There’s another hint to true events in Einstein’s companion, the Countess (Beth Thames). Though Albert Einstein – already married to his first wife by 1904 – did not go for countesses, the character calls to mind the “Red Countess,” a well-known propagandist whose association with Einstein in 1920 nearly cost him a special visiting professorship at Leiden University until it was revealed she was in truth attached to German writer and revolutionist Carl Einstein.
Rounding out the cast are the elderly philosopher, Gaston (Rex Brown), a misguided inventor named Schmendiman (Trevor Ivey-Bodman) and the surprise visitor from another era (Luke Sanders).
“I’m honestly so incredibly blessed by the people who are in this show,” Prater said. “They’ve been so good about digging into this script.”
Dates, Times and Tickets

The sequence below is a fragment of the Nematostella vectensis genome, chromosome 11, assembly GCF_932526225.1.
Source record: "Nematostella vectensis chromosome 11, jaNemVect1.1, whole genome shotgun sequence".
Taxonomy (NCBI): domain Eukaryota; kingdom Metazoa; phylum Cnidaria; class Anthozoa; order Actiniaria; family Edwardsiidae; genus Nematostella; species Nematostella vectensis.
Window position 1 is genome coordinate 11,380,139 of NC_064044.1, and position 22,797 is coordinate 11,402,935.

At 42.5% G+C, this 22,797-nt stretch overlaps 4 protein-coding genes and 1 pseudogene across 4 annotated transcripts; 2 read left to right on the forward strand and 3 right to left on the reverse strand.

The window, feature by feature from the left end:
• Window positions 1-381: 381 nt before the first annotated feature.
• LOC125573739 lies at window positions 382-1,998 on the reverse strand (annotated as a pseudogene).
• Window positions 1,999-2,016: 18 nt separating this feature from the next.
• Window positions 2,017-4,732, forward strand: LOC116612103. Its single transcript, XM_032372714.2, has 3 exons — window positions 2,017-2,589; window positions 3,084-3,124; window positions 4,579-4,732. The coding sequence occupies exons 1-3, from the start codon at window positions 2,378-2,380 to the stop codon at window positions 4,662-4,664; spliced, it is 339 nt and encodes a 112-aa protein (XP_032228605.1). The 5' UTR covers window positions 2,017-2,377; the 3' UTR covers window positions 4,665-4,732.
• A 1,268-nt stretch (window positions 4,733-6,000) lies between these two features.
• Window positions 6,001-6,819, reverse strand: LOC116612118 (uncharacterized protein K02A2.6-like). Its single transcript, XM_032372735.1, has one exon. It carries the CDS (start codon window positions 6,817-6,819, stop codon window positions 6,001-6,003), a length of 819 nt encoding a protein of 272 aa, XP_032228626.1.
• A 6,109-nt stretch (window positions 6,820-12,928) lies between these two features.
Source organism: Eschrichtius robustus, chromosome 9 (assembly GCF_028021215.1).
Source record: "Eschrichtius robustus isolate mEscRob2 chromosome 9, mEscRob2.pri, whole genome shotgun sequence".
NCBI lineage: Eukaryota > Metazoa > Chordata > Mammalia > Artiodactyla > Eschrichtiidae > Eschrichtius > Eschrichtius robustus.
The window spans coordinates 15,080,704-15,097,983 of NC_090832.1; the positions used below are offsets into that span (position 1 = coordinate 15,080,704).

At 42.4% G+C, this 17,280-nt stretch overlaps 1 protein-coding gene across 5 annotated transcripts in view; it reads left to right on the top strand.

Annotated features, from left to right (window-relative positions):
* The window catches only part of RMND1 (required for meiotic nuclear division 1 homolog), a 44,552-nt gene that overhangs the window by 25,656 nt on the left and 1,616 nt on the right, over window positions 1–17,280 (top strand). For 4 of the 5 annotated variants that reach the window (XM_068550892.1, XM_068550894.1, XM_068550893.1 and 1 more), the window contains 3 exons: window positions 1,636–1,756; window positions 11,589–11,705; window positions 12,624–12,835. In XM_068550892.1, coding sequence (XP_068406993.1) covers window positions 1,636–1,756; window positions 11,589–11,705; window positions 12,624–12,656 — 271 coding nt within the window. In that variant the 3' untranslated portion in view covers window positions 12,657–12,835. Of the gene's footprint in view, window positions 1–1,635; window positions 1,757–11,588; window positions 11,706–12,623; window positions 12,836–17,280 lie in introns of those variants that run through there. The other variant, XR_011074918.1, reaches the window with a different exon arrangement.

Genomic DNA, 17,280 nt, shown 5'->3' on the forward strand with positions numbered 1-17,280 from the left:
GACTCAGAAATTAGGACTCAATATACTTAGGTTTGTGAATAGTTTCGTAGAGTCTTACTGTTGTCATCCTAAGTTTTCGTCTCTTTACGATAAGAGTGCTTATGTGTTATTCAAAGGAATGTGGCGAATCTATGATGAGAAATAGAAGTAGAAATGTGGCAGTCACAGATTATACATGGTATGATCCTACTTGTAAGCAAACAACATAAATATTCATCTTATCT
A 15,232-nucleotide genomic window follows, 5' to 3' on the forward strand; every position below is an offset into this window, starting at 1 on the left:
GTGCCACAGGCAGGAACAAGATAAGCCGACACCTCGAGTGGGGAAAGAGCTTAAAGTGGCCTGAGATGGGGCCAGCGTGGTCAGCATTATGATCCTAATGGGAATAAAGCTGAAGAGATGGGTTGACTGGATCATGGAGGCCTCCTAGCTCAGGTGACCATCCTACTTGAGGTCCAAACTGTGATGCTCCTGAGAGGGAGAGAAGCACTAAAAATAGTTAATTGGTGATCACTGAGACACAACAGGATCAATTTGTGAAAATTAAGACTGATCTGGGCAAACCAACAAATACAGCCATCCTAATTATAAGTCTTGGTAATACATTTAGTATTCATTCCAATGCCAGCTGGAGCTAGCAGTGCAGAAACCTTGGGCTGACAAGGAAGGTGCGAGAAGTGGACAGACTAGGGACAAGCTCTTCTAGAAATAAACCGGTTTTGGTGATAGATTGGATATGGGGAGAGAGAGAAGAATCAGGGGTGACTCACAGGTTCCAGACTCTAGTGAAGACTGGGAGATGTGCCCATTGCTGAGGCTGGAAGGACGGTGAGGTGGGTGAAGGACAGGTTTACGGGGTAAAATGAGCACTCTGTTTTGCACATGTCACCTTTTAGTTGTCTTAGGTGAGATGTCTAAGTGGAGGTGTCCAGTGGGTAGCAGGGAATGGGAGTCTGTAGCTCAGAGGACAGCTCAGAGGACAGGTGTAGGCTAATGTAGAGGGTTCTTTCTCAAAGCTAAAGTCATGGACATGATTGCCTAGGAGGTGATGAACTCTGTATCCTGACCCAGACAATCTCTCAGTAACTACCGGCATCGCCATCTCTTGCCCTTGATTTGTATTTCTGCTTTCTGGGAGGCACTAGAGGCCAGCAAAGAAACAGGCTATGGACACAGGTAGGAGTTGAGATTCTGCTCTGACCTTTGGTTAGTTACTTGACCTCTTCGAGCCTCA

“Picasso at the Lapin Agile” will be performed at the Tullahoma Art Center, 401 S. Jackson St., on Friday, Feb. 16 and Saturday, Feb. 17.
The show begins at 7:30 each night.
Tickets are $10 in person and $11 via PayPal at www.tullahomaart.org.
Payments can also be made by phone during the Art Center’s regular business hours: from 1-5 p.m., Wednesday through Friday and from 10 a.m. – 2 p.m. on Saturday.
All proceeds will go to the Art Center’s Paired Project.
Due to the content of the play, all audience members must be 18 or older. IDs will be checked at the door.
“It’s just going to be a very different experience,” Prater said.
Or, perhaps, it will be a similar one. The experience of art is, after all, relative.
Kelly Lapczynski may be reached by email at firstname.lastname@example.org.